Both the school and outpatient speech & language pathologists have confirmed what I already know that my son has an expressive language & pragmatic language disability. It's not surprising with SPD/ASD. But for some reason the school SLP are unable to articulate to his teachers what that means.
It explains why writing in his journal is such a battle. He doesn't have the skills to plan an essay or brainstorm a topic. The big "problem" this past week was storytelling. A week ago Wednesday my son's class went on a field trip to a science museum in Philadelphia, about 75 minutes away if there's minimal trafffic. He had a fine time, nearly every parent went as a "chaperone". He loved when he got to touch the snake & terrapin. (He was dragging right before that & perked right up when Touchy McToucherson had an opportunity to be in the hands on area and touch animals).
Flash forward to last Friday. The class assignment was to write a story about their visit. The topic sentence was prewritten. The first question was "How did you get to the museum?" (Other questions were what did you see, what did you like best & would you go back). What did my son do?
He got stuck in the first question. "We took a bus to the museum. IT TOOK A VERY LONG TIME." The bus ride was hard for him (both ways). And he got stuck. No amount of prodding or pushing was going to change that. So they sent the worksheet home (5/28). We worked on it over the weekend. Since I was there (and the souveniers were home) I could help encoruage ideas. It was tough, but he did it. He listed his thoughts rather than write sentences because once the block was moved the memories came flooding out.
No school Monday so we sent it back on Tuesday 6/1.
(They actually wanted to know why I sent it back "so late", ummmm did you want me to drop it off on Saturday? Sheesh!)
So Wednesday they gave him a nice blank piece of paper (very daunting to a child with sensory and expressive language difficulties) and told him to write his story. (Nice thought, but again he is seriously lacking in these skills. Apparenlty the thought is to nag him into compliance. It backfires everytime) They claim they spent THREE hours trying to get him to write the story. Give the kid a break. Seriously if he was "willfully" being "defiant and oppositional" don't you think he would have caved by then?!? Do you seriously think he wants to be ostracized? It's not that he WON'T do the work but that he doesn't have the skills to do the work so in effect he CAN'T do the work. It's painfully obvious that he lacks expressive language skills unless he is talking about rocks, dogs, weather, animals, dinosaurs, Legos or a select few other subjects. They have actually complained that they will try and avoid his favorite subjects so they don't have to hear about it anymore. Even better they then complain that if not speaking about a favorite subject he won't talk to them!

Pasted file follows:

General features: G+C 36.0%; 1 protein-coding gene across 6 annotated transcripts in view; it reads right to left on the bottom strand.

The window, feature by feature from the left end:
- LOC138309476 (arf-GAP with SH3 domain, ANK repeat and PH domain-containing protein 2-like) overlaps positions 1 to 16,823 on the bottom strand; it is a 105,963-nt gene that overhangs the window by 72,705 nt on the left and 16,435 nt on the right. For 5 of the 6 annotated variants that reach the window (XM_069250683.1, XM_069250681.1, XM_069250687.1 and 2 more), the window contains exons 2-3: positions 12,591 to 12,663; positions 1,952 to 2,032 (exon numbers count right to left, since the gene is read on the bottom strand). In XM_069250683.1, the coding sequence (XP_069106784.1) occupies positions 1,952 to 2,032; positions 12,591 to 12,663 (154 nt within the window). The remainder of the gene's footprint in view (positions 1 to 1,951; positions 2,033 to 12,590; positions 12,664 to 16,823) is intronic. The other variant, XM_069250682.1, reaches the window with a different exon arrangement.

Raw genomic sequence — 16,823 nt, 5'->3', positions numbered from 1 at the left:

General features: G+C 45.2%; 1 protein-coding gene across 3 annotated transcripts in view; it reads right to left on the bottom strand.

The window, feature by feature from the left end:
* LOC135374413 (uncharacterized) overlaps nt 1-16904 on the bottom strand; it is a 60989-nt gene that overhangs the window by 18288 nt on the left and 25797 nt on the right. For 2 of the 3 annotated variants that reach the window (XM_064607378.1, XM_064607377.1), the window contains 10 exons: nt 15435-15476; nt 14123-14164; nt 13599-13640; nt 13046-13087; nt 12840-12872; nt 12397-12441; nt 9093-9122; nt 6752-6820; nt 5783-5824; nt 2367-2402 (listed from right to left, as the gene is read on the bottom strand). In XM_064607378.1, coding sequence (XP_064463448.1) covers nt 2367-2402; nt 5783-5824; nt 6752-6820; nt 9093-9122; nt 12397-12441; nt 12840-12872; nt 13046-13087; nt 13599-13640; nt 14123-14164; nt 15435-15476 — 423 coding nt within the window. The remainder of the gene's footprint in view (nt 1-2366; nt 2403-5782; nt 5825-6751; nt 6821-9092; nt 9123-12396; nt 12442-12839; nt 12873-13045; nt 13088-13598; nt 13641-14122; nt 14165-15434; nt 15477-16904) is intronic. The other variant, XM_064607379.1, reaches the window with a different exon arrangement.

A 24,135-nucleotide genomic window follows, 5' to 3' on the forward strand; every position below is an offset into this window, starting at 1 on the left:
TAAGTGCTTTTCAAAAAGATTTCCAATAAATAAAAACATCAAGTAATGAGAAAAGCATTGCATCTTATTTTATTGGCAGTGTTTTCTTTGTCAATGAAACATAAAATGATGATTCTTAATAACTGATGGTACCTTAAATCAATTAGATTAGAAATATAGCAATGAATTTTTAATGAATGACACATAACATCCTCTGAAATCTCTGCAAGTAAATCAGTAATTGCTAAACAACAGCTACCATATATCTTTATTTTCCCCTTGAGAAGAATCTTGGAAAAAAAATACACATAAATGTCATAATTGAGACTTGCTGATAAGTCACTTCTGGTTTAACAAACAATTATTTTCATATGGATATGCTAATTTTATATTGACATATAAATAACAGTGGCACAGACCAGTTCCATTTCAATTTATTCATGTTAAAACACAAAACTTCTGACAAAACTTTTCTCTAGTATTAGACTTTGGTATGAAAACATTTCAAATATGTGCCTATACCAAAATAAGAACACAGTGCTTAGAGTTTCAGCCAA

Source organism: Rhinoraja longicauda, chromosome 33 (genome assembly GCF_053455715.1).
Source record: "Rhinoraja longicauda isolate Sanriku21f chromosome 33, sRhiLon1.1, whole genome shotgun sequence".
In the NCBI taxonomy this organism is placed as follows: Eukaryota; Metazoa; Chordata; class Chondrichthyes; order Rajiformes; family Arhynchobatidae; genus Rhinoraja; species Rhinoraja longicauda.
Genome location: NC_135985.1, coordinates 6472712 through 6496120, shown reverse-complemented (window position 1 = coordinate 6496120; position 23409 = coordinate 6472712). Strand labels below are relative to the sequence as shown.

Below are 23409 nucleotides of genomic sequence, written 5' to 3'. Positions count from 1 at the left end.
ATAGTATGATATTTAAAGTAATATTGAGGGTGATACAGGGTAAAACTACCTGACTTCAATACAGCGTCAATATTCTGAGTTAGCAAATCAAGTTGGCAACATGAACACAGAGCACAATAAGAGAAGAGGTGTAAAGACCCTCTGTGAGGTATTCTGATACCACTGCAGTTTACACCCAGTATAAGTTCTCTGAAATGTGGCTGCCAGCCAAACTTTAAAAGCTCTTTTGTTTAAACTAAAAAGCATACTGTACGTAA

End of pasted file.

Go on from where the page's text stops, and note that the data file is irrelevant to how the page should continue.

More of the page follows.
Ultimately he wrote the story (handwritten) sitting next to me on the couch. With only a few reminders, prompts, and help with a few spelling words, he even wrote more than he was required to. I would not give him the sentences so these were his own words. (Written in the same speech he uses.)
What next, are they going to accuse that I wrote it for him? I couldn't write like him if I tried...and I don't write in the same style as my son.
He is a horrible storyteller at this time. And you know what? That's okay. He is a pronoun abuser, but he is improving. I just remind him that I don't always know which "that" "there" "thing" "him" or "she" he is talking about.
Sure I am more willing to make accommodations because he is my child. But I am not a professional educatior or speech & lanugage pathologist working in an elementary school. Why can't these people understand that some of there expectations are higher than his level of skill? Even his baseball coach (a non-teacher) can figure out how to "get to him". Why can't those responsible for my child's 'formal' education do the same?